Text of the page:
I take a lot of tech with me when I travel for work or pleasure. It's a perk of the job, but also a bit of a pain sometimes. Usually at the very least a couple of phones, a laptop, a camera. I usually take a different gadget each trip, so I'm used to things going wrong with the technology I carry when I'm on the road. But one thing I've learned not to muck around with is my passport.
Tagged With passports
Predicting the future is near impossible -- but that doesn‘t stop us all from having a red hot go. Human beings have been predicting the future since the beginning of history and the results range from the hilarious to the downright uncanny.
One thing all future predictions have in common: they‘re rooted in our current understanding of how the world works. It‘s difficult to escape that mindset. We have no idea how technology will evolve, so our ideas are connected to the technology of today.
Depending on the passport you hold, it can be a breeze to visit another country, or it can be a maddening process that takes months of paperwork, clearance, visits to consulates or embassies and the risk of getting denied anyway. Passport Map can help you figure out what you're in for before you plan a trip.
The SmartGate customs processing system generally works well and millions of us use it, but it isn't perfect. An analysis by the Australian National Audit Office notes that around eight per cent of people who use the gates end up having to see an officer anyway. What goes wrong?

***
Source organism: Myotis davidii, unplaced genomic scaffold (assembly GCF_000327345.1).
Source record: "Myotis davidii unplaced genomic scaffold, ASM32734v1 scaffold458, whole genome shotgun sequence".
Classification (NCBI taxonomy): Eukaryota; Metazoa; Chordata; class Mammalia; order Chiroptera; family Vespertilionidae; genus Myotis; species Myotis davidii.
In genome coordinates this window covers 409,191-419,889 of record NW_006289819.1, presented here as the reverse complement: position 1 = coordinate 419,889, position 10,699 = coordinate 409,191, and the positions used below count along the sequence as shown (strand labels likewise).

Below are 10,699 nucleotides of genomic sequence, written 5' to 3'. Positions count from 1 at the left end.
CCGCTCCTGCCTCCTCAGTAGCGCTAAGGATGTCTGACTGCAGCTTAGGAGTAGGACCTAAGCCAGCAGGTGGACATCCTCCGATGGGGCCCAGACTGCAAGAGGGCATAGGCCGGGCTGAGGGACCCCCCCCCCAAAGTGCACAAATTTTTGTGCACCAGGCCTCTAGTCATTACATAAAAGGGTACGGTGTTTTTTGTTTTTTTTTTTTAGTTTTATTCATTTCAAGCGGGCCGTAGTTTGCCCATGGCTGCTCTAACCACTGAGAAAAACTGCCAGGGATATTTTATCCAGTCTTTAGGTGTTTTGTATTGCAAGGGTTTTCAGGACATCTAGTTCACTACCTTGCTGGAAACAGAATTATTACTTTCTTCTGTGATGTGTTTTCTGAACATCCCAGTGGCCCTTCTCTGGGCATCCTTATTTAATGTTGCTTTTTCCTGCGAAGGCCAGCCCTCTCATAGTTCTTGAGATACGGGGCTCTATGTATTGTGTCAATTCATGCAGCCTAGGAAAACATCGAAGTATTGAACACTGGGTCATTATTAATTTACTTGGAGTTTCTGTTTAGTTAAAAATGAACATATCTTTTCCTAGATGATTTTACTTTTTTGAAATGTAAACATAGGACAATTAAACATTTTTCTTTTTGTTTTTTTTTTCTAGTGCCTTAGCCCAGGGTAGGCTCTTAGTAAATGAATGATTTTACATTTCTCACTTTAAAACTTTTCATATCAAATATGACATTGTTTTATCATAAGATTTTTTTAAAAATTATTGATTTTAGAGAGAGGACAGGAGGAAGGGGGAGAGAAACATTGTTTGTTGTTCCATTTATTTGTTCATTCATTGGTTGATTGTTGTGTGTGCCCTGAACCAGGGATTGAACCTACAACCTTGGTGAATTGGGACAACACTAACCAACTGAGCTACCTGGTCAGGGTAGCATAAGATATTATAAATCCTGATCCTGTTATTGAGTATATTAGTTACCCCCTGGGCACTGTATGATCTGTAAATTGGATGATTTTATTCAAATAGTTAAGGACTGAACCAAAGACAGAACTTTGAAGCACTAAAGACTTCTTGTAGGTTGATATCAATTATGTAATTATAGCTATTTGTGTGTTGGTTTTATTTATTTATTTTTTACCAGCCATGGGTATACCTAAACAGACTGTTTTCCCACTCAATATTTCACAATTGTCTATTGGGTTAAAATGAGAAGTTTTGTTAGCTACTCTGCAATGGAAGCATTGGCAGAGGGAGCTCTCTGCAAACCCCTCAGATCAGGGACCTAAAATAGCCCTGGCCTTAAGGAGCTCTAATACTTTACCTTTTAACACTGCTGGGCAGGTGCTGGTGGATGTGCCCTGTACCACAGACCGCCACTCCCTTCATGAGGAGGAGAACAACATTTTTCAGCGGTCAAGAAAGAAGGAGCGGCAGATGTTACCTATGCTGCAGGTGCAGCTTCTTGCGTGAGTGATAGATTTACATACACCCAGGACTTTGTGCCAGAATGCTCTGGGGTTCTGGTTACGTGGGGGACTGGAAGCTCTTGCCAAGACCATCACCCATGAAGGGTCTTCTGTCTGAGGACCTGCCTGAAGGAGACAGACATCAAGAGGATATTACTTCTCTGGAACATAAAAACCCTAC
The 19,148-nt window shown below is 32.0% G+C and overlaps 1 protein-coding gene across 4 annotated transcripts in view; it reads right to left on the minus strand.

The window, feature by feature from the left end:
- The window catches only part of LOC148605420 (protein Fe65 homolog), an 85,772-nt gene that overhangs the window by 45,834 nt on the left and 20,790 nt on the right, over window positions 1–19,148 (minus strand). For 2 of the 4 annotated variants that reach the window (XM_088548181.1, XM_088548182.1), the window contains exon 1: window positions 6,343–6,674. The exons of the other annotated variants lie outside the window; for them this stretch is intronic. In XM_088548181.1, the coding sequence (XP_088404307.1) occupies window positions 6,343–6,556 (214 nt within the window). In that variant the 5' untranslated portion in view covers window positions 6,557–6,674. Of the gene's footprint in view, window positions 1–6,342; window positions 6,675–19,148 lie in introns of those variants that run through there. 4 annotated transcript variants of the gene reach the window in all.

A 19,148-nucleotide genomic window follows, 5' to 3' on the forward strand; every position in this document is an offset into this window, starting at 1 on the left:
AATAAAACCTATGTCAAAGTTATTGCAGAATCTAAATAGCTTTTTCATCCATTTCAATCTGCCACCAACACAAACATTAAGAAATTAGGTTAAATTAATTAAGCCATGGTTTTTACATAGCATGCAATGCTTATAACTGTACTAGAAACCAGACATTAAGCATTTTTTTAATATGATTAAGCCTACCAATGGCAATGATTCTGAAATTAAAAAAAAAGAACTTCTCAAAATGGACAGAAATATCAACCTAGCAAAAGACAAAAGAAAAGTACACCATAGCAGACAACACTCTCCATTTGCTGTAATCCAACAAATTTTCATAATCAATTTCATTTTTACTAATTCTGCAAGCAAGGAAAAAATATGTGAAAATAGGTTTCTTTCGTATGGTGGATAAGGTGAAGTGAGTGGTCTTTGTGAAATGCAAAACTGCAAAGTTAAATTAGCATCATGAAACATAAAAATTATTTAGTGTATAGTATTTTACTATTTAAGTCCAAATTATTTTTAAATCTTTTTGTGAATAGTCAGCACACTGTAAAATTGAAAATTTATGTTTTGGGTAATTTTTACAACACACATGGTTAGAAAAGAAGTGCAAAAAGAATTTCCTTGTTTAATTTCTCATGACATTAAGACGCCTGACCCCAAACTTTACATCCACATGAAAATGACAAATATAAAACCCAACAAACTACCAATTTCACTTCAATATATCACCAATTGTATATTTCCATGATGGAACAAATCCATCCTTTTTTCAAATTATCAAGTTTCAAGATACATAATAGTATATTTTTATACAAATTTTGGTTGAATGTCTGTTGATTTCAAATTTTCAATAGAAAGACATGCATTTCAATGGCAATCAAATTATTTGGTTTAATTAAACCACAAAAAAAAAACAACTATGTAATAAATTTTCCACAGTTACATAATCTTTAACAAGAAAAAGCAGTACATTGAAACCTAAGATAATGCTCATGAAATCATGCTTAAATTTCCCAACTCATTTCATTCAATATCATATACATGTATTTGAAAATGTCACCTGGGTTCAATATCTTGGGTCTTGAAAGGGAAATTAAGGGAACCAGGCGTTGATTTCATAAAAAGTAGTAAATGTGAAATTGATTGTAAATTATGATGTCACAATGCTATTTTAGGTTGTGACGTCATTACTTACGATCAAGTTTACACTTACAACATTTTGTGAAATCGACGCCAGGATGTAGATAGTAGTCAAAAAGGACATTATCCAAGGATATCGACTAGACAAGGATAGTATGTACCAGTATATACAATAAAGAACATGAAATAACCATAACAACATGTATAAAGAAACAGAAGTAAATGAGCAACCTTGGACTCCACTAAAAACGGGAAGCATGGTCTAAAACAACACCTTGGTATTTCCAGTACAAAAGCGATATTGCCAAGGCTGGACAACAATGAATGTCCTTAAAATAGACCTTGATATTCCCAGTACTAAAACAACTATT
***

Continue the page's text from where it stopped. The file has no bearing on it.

There's always a lot to organise before you head overseas: itineraries, accommodation, your packing list, and filling your device with entertainment for the flight. But in the rush, you shouldn't forget to notify some key organisations about your plans. Here are the five most important.
Dear Lifehacker, You recently discussed travelling with multiple passports, and I have a particular version of that issue. I have an Australian passport and Canadian permanent residency, which I obtained in September 2006. The permanent resident (PR) card expired in October 2011. I lived in Australia from November 2006 to April 2011 before going back to Canada. But I recently travelled to the US and found it difficult to return to Canada.
Dear Lifehacker, My husband and I both have Australian and EU passports. Next February we are traveling to Brazil, where Australian passport holders need a visa, but EU passport holders do not. Can we leave and enter Australia using our local passports, and use our EU passports to enter and leave Brazil, thus not needing visas? Cheers, Visa Value